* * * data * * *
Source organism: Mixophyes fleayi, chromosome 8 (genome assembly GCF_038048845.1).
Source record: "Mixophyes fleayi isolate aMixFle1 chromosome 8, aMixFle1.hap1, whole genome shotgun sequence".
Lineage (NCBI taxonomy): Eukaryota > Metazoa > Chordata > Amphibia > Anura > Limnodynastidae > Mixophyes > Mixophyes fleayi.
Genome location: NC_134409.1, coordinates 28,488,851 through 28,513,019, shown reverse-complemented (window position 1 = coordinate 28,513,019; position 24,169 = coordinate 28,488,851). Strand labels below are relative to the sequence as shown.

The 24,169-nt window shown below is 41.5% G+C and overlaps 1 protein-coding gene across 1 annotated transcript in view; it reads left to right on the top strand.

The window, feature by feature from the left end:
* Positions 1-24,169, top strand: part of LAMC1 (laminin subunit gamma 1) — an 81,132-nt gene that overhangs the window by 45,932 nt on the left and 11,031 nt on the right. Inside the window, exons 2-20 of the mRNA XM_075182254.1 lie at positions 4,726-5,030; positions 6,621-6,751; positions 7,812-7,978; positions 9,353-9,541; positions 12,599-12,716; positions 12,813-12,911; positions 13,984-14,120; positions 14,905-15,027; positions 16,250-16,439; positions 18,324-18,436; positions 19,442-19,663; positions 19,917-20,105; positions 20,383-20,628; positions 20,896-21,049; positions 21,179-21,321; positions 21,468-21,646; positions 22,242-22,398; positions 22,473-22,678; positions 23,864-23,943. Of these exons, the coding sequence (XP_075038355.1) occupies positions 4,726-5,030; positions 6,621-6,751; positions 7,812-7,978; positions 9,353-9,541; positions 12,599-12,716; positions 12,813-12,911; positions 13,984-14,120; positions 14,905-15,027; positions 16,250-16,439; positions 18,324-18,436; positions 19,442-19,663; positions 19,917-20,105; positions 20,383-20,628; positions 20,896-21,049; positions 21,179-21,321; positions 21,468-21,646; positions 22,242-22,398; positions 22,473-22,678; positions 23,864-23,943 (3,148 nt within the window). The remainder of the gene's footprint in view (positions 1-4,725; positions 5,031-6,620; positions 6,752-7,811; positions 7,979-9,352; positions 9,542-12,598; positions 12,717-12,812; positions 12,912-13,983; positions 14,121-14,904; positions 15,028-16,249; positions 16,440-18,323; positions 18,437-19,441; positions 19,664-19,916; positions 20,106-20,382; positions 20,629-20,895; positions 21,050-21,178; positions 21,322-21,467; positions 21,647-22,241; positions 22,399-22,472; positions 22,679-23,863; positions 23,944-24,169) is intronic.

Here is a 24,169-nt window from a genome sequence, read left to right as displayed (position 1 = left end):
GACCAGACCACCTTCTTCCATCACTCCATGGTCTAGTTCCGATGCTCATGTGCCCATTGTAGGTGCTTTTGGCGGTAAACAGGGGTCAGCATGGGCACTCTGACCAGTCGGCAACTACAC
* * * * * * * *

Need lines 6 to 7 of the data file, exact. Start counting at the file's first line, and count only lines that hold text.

The window, feature by feature from the left end:
* Positions 1-24,169, top strand: part of LAMC1 (laminin subunit gamma 1) — an 81,132-nt gene that overhangs the window by 45,932 nt on the left and 11,031 nt on the right. Inside the window, exons 2-20 of the mRNA XM_075182254.1 lie at positions 4,726-5,030; positions 6,621-6,751; positions 7,812-7,978; positions 9,353-9,541; positions 12,599-12,716; positions 12,813-12,911; positions 13,984-14,120; positions 14,905-15,027; positions 16,250-16,439; positions 18,324-18,436; positions 19,442-19,663; positions 19,917-20,105; positions 20,383-20,628; positions 20,896-21,049; positions 21,179-21,321; positions 21,468-21,646; positions 22,242-22,398; positions 22,473-22,678; positions 23,864-23,943. Of these exons, the coding sequence (XP_075038355.1) occupies positions 4,726-5,030; positions 6,621-6,751; positions 7,812-7,978; positions 9,353-9,541; positions 12,599-12,716; positions 12,813-12,911; positions 13,984-14,120; positions 14,905-15,027; positions 16,250-16,439; positions 18,324-18,436; positions 19,442-19,663; positions 19,917-20,105; positions 20,383-20,628; positions 20,896-21,049; positions 21,179-21,321; positions 21,468-21,646; positions 22,242-22,398; positions 22,473-22,678; positions 23,864-23,943 (3,148 nt within the window). The remainder of the gene's footprint in view (positions 1-4,725; positions 5,031-6,620; positions 6,752-7,811; positions 7,979-9,352; positions 9,542-12,598; positions 12,717-12,812; positions 12,912-13,983; positions 14,121-14,904; positions 15,028-16,249; positions 16,440-18,323; positions 18,437-19,441; positions 19,664-19,916; positions 20,106-20,382; positions 20,629-20,895; positions 21,050-21,178; positions 21,322-21,467; positions 21,647-22,241; positions 22,399-22,472; positions 22,679-23,863; positions 23,944-24,169) is intronic.